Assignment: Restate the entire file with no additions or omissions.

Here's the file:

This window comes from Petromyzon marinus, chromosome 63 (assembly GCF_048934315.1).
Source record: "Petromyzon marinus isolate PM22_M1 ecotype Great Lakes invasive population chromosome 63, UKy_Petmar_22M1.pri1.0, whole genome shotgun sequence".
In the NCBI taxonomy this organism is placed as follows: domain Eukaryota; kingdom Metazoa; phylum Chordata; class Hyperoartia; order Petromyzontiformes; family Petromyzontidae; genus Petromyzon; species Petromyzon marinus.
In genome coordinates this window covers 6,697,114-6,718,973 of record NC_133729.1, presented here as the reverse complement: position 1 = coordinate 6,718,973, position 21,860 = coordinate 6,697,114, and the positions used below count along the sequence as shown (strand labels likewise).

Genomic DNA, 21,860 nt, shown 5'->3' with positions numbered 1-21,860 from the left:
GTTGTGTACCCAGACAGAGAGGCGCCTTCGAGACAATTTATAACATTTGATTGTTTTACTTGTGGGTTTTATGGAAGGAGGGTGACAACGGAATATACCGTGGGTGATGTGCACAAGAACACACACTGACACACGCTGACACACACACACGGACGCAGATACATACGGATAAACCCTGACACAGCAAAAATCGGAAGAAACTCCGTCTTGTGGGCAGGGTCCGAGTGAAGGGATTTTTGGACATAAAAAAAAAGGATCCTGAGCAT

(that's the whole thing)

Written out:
This window comes from Petromyzon marinus, chromosome 63 (assembly GCF_048934315.1).
Source record: "Petromyzon marinus isolate PM22_M1 ecotype Great Lakes invasive population chromosome 63, UKy_Petmar_22M1.pri1.0, whole genome shotgun sequence".
In the NCBI taxonomy this organism is placed as follows: domain Eukaryota; kingdom Metazoa; phylum Chordata; class Hyperoartia; order Petromyzontiformes; family Petromyzontidae; genus Petromyzon; species Petromyzon marinus.
In genome coordinates this window covers 6,697,114-6,718,973 of record NC_133729.1, presented here as the reverse complement: position 1 = coordinate 6,718,973, position 21,860 = coordinate 6,697,114, and the positions used below count along the sequence as shown (strand labels likewise).

Genomic DNA, 21,860 nt, shown 5'->3' with positions numbered 1-21,860 from the left:
GTTGTGTACCCAGACAGAGAGGCGCCTTCGAGACAATTTATAACATTTGATTGTTTTACTTGTGGGTTTTATGGAAGGAGGGTGACAACGGAATATACCGTGGGTGATGTGCACAAGAACACACACTGACACACGCTGACACACACACACGGACGCAGATACATACGGATAAACCCTGACACAGCAAAAATCGGAAGAAACTCCGTCTTGTGGGCAGGGTCCGAGTGAAGGGATTTTTGGACATAAAAAAAAAGGATCCTGAGCAT